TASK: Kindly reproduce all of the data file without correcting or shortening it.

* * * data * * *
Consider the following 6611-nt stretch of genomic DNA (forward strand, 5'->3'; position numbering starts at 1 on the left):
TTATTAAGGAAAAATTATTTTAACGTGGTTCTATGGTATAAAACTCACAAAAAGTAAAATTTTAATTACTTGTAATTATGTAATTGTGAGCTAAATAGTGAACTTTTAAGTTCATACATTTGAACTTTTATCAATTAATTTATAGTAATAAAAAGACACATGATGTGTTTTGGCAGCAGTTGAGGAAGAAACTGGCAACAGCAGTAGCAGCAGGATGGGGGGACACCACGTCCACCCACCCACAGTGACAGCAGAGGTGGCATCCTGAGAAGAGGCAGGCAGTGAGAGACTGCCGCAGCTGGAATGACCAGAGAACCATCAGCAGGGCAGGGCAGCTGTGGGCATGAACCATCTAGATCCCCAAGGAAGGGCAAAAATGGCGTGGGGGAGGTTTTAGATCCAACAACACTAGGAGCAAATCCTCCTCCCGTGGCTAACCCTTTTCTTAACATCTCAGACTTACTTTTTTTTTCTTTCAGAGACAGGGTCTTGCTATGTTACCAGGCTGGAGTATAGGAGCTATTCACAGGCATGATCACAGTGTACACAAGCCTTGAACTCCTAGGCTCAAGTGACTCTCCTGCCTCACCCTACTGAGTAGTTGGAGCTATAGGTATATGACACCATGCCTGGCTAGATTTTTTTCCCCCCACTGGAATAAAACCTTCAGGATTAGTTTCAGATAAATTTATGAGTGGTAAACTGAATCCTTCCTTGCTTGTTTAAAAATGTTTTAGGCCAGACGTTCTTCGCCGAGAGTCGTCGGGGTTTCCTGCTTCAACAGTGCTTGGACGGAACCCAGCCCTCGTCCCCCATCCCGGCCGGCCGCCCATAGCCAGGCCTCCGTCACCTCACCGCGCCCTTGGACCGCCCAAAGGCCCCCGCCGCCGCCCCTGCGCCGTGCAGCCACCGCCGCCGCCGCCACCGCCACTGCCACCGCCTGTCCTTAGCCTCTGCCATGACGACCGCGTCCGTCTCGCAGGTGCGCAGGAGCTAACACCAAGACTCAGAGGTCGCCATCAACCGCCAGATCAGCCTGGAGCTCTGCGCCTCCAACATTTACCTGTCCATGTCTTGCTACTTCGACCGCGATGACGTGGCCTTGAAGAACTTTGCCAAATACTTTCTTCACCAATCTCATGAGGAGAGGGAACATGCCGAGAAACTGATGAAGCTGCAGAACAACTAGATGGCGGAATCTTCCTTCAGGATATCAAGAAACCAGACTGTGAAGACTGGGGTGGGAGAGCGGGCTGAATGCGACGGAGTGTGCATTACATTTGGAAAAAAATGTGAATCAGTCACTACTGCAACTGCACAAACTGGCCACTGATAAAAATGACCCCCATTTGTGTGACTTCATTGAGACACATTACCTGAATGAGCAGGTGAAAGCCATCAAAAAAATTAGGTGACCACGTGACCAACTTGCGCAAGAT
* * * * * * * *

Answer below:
Consider the following 6611-nt stretch of genomic DNA (forward strand, 5'->3'; position numbering starts at 1 on the left):
TTATTAAGGAAAAATTATTTTAACGTGGTTCTATGGTATAAAACTCACAAAAAGTAAAATTTTAATTACTTGTAATTATGTAATTGTGAGCTAAATAGTGAACTTTTAAGTTCATACATTTGAACTTTTATCAATTAATTTATAGTAATAAAAAGACACATGATGTGTTTTGGCAGCAGTTGAGGAAGAAACTGGCAACAGCAGTAGCAGCAGGATGGGGGGACACCACGTCCACCCACCCACAGTGACAGCAGAGGTGGCATCCTGAGAAGAGGCAGGCAGTGAGAGACTGCCGCAGCTGGAATGACCAGAGAACCATCAGCAGGGCAGGGCAGCTGTGGGCATGAACCATCTAGATCCCCAAGGAAGGGCAAAAATGGCGTGGGGGAGGTTTTAGATCCAACAACACTAGGAGCAAATCCTCCTCCCGTGGCTAACCCTTTTCTTAACATCTCAGACTTACTTTTTTTTTCTTTCAGAGACAGGGTCTTGCTATGTTACCAGGCTGGAGTATAGGAGCTATTCACAGGCATGATCACAGTGTACACAAGCCTTGAACTCCTAGGCTCAAGTGACTCTCCTGCCTCACCCTACTGAGTAGTTGGAGCTATAGGTATATGACACCATGCCTGGCTAGATTTTTTTCCCCCCACTGGAATAAAACCTTCAGGATTAGTTTCAGATAAATTTATGAGTGGTAAACTGAATCCTTCCTTGCTTGTTTAAAAATGTTTTAGGCCAGACGTTCTTCGCCGAGAGTCGTCGGGGTTTCCTGCTTCAACAGTGCTTGGACGGAACCCAGCCCTCGTCCCCCATCCCGGCCGGCCGCCCATAGCCAGGCCTCCGTCACCTCACCGCGCCCTTGGACCGCCCAAAGGCCCCCGCCGCCGCCCCTGCGCCGTGCAGCCACCGCCGCCGCCGCCACCGCCACTGCCACCGCCTGTCCTTAGCCTCTGCCATGACGACCGCGTCCGTCTCGCAGGTGCGCAGGAGCTAACACCAAGACTCAGAGGTCGCCATCAACCGCCAGATCAGCCTGGAGCTCTGCGCCTCCAACATTTACCTGTCCATGTCTTGCTACTTCGACCGCGATGACGTGGCCTTGAAGAACTTTGCCAAATACTTTCTTCACCAATCTCATGAGGAGAGGGAACATGCCGAGAAACTGATGAAGCTGCAGAACAACTAGATGGCGGAATCTTCCTTCAGGATATCAAGAAACCAGACTGTGAAGACTGGGGTGGGAGAGCGGGCTGAATGCGACGGAGTGTGCATTACATTTGGAAAAAAATGTGAATCAGTCACTACTGCAACTGCACAAACTGGCCACTGATAAAAATGACCCCCATTTGTGTGACTTCATTGAGACACATTACCTGAATGAGCAGGTGAAAGCCATCAAAAAAATTAGGTGACCACGTGACCAACTTGCGCAAGAT